NEW YORK (AP) — A new poll found that 31% of Americans who believe in God feel strongly that the virus is a sign of God telling humanity to change.
(RNS) — Among white evangelicals, Trump’s favorability ratings fell to 66% from a high of 77% in March when the coronavirus first began spreading across the country.
(RNS) — The survey, conducted in January before the coronavirus outbreak, found that nearly two-thirds of Jews (63%) reported that they feel less safe than they did a decade ago.
(RNS) — A new Pew Research Center poll shows Americans generally know what the Holocaust was, but fewer than half can correctly cite the number of Jews killed in the Holocaust — 6 million.
(RNS) — Doctors, teachers, members of the military — even scientists — are viewed more positively than clergy. The less frequently people attend church, the more negative their views of clergy.
(RNS) — Last year's Supreme Court decision granting some vendors the right to refuse service based on their beliefs has had no measurable effect on popular sentiment.
(RNS) — Canada may appear very secular compared with its southern neighbor, but a new poll suggests there is more openness to religion than it appears, especially among younger Canadians.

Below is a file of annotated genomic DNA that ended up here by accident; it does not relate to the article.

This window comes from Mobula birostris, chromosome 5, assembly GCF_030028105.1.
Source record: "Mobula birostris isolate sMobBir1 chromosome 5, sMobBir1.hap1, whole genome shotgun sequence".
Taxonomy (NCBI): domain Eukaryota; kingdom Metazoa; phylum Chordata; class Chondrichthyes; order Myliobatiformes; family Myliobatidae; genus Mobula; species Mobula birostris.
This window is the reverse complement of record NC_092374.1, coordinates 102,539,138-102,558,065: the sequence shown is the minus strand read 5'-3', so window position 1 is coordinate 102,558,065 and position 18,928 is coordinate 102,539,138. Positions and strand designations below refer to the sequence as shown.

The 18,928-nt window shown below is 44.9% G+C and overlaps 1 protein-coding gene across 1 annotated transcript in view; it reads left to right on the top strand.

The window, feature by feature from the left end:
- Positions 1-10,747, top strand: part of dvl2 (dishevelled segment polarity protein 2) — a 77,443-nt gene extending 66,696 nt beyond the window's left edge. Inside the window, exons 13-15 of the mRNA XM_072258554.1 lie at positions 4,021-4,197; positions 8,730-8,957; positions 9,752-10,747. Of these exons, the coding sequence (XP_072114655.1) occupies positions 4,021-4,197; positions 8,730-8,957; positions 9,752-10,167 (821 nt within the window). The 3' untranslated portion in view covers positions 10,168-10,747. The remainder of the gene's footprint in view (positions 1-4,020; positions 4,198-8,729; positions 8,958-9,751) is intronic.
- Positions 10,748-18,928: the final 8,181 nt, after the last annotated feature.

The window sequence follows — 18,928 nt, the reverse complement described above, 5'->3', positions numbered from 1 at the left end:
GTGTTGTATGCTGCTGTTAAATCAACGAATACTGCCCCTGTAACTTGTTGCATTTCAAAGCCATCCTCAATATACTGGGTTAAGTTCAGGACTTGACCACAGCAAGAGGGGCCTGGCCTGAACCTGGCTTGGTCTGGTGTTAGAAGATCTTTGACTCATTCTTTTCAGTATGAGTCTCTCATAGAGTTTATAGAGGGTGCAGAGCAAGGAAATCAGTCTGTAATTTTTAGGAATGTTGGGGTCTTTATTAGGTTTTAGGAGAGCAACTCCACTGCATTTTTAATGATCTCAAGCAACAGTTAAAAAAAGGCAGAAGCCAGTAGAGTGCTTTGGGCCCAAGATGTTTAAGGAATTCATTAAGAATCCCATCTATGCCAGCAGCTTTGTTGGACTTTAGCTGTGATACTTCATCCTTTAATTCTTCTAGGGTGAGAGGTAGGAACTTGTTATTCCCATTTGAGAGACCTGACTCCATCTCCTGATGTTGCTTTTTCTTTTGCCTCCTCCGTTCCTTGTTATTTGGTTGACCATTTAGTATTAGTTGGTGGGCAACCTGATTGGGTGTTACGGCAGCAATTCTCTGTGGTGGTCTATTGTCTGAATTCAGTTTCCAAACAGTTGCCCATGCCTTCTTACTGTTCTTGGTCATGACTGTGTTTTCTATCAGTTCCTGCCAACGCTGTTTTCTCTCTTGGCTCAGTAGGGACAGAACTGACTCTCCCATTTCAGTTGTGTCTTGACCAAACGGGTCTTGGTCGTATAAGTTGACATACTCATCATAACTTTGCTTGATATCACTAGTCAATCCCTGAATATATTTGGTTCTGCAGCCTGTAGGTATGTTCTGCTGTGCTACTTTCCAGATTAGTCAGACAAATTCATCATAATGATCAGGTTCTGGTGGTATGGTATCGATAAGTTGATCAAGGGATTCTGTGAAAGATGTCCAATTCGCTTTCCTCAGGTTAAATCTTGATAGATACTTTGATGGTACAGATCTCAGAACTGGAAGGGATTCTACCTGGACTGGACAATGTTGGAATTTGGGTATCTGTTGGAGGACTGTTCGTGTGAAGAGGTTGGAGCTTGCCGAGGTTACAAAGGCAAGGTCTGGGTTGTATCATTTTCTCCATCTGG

(RNS) — But among those who do find a great deal of meaning in their religious faith, more than half say it is the single most important source of meaning in their lives.
(RNS) — Most Americans mix traditional faith with beliefs in psychics, reincarnation and spiritual energy they say can be found in mountains, trees and crystals.
(RNS) — Businesses owned by religious families are refusing to provide services to LGBT couples. Nearly a majority of Americans say that's OK.
(RNS) – Unlike other religious groups, they believe the country is headed in the right direction.
(RNS) — The survey shows that despite experiencing more discrimination than other religious groups, American Muslims take pride in their U.S. identity as well as their faith and, for the most part, are gaining acceptance among other religious traditions.
(RNS) — Among the so-called 'nones' — a broad category of atheists, agnostics and those who answer 'none of the above' on questions about religion — 72 percent believe in a higher power of some kind.
Some people choose to live in houses filled with covered mirrors, but Christians cannot afford to be those kinds of people.
(RNS) — A majority of American adults say belief in God is not required to be a moral person.